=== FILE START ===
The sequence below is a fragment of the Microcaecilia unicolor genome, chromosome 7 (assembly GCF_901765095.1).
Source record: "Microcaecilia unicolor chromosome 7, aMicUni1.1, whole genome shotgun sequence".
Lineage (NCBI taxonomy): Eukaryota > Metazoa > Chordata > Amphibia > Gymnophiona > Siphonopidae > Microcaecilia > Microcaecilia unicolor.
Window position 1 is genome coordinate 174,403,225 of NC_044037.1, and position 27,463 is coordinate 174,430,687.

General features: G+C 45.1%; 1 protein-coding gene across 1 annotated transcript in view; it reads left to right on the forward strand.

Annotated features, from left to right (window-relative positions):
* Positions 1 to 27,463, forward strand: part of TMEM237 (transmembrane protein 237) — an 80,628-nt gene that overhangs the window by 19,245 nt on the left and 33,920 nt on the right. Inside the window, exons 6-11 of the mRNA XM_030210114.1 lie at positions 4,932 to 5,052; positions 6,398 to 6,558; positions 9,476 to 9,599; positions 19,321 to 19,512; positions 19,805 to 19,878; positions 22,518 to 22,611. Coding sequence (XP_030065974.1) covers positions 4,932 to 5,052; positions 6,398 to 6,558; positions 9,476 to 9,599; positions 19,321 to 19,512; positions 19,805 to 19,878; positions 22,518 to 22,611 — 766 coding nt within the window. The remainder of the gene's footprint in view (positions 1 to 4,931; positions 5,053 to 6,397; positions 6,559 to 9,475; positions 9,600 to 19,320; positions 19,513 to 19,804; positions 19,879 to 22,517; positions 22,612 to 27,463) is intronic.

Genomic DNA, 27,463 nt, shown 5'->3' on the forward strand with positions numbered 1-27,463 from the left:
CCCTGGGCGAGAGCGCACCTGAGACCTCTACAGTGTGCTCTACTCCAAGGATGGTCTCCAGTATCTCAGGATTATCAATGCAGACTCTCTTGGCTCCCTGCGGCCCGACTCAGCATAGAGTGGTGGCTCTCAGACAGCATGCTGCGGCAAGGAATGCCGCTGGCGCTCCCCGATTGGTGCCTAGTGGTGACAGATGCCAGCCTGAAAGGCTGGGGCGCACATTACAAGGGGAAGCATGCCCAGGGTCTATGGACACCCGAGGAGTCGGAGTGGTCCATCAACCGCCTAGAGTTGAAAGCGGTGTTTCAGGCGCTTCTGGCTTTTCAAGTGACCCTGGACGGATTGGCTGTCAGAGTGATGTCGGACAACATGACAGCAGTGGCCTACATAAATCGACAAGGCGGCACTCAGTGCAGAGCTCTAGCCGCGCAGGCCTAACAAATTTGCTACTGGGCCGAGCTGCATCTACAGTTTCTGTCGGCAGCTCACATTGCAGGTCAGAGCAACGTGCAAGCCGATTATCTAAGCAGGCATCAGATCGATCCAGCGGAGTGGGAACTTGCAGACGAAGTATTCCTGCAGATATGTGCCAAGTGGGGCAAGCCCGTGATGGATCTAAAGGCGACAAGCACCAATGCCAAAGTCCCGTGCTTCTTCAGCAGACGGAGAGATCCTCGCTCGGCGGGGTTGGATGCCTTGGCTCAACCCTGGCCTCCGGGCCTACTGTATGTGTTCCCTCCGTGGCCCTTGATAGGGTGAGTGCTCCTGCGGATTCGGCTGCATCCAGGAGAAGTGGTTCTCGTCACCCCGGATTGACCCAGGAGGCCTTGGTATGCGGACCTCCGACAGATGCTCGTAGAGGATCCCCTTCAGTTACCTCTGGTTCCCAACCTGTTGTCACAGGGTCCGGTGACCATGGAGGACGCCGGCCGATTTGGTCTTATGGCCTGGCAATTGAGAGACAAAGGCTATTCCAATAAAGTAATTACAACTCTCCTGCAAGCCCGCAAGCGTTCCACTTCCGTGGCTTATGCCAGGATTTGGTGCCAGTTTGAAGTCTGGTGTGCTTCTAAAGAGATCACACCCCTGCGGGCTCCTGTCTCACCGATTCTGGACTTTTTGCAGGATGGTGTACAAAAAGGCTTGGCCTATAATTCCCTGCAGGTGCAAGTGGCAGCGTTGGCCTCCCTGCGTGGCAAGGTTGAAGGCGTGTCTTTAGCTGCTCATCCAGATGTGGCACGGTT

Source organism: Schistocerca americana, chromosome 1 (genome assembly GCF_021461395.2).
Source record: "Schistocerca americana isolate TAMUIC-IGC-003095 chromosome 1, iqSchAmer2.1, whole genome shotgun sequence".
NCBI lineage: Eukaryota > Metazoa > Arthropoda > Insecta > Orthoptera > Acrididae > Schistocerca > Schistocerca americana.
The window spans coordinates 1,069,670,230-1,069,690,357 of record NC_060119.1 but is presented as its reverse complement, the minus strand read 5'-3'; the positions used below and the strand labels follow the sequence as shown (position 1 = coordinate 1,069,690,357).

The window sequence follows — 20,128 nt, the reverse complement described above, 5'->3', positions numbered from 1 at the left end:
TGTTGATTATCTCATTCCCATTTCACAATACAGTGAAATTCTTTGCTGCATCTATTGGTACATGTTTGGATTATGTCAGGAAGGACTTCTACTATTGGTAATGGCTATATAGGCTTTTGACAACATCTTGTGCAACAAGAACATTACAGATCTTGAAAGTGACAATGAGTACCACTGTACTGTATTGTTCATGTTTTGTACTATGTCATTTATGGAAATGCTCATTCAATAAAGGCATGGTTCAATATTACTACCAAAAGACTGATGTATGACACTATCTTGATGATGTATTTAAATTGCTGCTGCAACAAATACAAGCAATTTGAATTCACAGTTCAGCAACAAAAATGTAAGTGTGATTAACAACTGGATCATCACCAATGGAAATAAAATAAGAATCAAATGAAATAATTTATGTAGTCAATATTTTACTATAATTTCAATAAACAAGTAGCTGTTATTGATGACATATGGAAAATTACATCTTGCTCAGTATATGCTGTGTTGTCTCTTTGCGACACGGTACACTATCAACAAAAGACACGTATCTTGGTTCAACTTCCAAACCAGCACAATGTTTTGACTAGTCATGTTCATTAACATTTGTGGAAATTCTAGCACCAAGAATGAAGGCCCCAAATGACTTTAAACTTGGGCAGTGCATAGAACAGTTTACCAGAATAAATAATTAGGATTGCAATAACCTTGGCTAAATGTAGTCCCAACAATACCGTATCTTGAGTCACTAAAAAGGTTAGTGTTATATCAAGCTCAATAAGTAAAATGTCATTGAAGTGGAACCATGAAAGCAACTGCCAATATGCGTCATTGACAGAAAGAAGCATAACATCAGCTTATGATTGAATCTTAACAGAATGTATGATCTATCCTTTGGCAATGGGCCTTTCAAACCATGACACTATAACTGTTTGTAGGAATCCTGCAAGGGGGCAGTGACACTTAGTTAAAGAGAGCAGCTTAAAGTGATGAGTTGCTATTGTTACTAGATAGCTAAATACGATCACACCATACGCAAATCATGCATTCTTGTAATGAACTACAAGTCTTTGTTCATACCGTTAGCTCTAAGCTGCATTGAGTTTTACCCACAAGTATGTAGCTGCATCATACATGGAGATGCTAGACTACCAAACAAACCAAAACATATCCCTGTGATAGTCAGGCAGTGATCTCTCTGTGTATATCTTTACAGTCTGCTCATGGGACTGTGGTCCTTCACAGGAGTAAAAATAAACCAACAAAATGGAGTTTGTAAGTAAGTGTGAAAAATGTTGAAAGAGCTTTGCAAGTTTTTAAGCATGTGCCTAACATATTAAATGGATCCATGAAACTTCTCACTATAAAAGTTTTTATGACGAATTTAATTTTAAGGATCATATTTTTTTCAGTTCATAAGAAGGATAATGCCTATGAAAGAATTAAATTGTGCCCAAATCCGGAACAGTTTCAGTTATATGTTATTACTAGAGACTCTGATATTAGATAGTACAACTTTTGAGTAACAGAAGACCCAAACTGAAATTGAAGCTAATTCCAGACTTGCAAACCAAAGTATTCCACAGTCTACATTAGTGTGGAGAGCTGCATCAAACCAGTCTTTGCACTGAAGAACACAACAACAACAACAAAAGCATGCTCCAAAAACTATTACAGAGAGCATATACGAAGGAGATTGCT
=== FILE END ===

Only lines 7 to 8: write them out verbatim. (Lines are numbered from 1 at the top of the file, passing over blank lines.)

* Positions 1 to 27,463, forward strand: part of TMEM237 (transmembrane protein 237) — an 80,628-nt gene that overhangs the window by 19,245 nt on the left and 33,920 nt on the right. Inside the window, exons 6-11 of the mRNA XM_030210114.1 lie at positions 4,932 to 5,052; positions 6,398 to 6,558; positions 9,476 to 9,599; positions 19,321 to 19,512; positions 19,805 to 19,878; positions 22,518 to 22,611. Coding sequence (XP_030065974.1) covers positions 4,932 to 5,052; positions 6,398 to 6,558; positions 9,476 to 9,599; positions 19,321 to 19,512; positions 19,805 to 19,878; positions 22,518 to 22,611 — 766 coding nt within the window. The remainder of the gene's footprint in view (positions 1 to 4,931; positions 5,053 to 6,397; positions 6,559 to 9,475; positions 9,600 to 19,320; positions 19,513 to 19,804; positions 19,879 to 22,517; positions 22,612 to 27,463) is intronic.

Genomic DNA, 27,463 nt, shown 5'->3' on the forward strand with positions numbered 1-27,463 from the left: